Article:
Department Event: Mathematics Colloquium: Zalman Usiskin’s “Mathematical Modeling in the School Curriculum”By mst • Nov 7th, 2011 • Category: Mathematics Education
On September 26, 2011, the Program in Mathematics held the first session of the Fall 2011 series of Mathematics Colloquia. The featured speaker was Dr. Zalman Usiskin, Professor Emeritus at the University of Chicago, Director of the University of Chicago School Mathematics Project, and Mathematics Education Trust Lifetime Achievement Award recipient (2001).
Usiskin’s presentation, entitled “Mathematical Modeling in the School Curriculum,” focused on one of the current “hot topics” in mathematics education, mathematical modeling. In his presentation, Usiskin discussed the modeling process and the different types of mathematical models one finds in the real world. He described the “typical” model one usually encounters in the mathematics school curriculum as “almost exact – theory based models,” which are those models that give fairly close representations of the real world, such as approximating a soda can as a cylinder or using a parabola to represent the motion of a thrown object. Both of these examples give close models to the actual situation, but both ignore some aspects. Additionally, Usiskin defined “exact models,” which are those models that are born from the mathematics themselves, such as networks of airplane routes, and “impressionistic models,” which are models that seem to fit a situation but are not derived from theory, such as those used to predict new world records. This broadened view of the range of models beyond those typical “almost exact – theory based” ones may help teachers themselves broaden their own views on modeling and its role in the curriculum.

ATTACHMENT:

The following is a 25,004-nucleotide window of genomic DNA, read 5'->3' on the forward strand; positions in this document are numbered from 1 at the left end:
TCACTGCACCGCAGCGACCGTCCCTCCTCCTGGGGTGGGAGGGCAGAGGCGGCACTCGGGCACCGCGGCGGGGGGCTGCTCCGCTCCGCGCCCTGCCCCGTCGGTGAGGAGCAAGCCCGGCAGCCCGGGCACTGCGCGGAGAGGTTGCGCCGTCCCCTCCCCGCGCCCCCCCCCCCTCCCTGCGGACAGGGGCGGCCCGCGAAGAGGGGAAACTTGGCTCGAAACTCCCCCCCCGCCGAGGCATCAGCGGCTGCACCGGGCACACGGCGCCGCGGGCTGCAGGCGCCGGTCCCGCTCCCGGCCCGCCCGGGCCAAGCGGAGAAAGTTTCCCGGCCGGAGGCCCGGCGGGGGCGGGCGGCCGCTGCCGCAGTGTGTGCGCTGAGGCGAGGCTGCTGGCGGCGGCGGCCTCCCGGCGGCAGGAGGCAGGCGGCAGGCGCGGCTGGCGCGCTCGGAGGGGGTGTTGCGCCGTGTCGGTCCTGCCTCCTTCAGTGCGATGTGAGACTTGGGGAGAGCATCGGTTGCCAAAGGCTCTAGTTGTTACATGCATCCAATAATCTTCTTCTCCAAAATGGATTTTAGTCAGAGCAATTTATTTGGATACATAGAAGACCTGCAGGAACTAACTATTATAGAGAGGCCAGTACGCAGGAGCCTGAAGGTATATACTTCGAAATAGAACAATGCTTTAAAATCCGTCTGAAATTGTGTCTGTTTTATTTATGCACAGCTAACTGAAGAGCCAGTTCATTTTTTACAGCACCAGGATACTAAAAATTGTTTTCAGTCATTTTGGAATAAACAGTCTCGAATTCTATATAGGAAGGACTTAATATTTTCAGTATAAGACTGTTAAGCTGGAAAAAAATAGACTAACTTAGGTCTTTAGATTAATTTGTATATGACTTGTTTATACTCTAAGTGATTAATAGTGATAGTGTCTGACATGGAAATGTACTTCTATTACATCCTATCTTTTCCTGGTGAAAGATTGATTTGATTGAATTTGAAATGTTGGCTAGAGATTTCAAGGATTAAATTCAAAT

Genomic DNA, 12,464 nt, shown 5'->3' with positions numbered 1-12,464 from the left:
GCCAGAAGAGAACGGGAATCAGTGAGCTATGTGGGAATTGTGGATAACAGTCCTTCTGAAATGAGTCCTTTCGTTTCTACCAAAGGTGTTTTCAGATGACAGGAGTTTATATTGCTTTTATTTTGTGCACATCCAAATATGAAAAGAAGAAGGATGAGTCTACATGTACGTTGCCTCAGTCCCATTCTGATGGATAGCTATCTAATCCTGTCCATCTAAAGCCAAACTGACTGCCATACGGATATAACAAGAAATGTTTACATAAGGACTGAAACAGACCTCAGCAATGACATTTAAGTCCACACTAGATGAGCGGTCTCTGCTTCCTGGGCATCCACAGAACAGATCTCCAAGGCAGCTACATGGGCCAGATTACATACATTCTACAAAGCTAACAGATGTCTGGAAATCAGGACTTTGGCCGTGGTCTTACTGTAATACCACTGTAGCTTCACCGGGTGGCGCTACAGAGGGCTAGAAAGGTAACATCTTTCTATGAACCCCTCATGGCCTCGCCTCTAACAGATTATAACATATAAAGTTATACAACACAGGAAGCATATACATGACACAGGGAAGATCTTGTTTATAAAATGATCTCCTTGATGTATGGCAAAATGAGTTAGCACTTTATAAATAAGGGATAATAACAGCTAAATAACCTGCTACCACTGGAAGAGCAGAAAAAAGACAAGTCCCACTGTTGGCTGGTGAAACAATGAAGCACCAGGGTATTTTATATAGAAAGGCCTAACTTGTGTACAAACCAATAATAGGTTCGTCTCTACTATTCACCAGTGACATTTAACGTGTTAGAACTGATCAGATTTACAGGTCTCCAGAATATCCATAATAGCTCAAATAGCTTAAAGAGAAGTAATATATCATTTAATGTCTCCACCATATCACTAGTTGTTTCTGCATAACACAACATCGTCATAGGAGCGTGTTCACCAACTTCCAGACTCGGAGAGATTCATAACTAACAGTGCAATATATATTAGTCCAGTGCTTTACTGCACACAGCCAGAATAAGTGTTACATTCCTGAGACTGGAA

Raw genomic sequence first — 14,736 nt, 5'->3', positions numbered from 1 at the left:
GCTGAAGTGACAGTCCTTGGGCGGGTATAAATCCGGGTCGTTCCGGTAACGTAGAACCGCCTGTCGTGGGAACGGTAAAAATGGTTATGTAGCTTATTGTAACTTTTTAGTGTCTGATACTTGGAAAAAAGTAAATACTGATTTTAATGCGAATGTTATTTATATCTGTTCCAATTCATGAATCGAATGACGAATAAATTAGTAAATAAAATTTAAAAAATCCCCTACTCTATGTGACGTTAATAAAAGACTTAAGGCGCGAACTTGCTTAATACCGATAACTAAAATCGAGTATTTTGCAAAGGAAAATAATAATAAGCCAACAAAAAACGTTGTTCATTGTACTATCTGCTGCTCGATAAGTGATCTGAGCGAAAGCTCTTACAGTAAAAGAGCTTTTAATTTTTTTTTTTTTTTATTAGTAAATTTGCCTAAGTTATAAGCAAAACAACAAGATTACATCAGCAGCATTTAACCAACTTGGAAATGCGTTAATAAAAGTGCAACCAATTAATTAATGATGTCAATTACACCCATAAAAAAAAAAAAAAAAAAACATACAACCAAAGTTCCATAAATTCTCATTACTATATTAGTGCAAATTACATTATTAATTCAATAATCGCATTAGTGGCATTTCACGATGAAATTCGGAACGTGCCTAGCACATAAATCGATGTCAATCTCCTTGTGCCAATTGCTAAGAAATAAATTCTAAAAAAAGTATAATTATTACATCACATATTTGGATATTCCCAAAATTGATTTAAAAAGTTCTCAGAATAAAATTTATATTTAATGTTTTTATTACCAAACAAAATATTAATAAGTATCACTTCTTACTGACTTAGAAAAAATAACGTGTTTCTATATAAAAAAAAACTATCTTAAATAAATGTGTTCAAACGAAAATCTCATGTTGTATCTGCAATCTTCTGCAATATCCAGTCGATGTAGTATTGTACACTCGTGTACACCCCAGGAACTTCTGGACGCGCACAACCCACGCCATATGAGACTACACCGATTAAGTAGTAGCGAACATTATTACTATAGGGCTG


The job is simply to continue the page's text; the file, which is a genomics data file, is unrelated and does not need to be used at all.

Usiskin also discussed the teaching of mathematical modeling in schools by describing possible progressions for modeling in the curriculum. An algebraic progression begins with the uses of numbers. Then, students are introduced to the uses of the operations, combining those operations to make expressions, and finally using those expressions to create functions. The teaching of mathematical modeling, according to Usiskin, occurs by means of teaching students to recognize characteristics of real-life situations and their relationships with the varied mathematical concepts, such as the operations. This is in opposition to teaching students to recognize certain “key” words and phrases in word problems and to translate these into mathematical symbols. If students understand how mathematics can be used, they are more likely to be able to use it as a tool themselves. So, instead of teaching mathematics and then teaching applications and uses, a teacher with a modeling view begins with a real-life situation and its characteristics that can be translated into mathematics.
Usiskin’s treatment of mathematical modeling through the entirety of the K-12 curriculum provided an excellent starting point from which teachers can begin to incorporate mathematical modeling into their practices.
The three other colloquia in the Fall 2011 semester’s series are as follows:
October 10: Katherine Merseth, “The Developmental Math Challenge in Community Colleges;”
November 7: Al Goetz, “Behind the Scenes at NCTM School Journals;” and
December 5: Matt Larson, “Do We Have an Achievement Gap?”
Lectures occur in the evening from 7:00 to 9:00 and are preceded with a light supper and conversation at 6:30.
By Heather Gould, Mathematics Education Student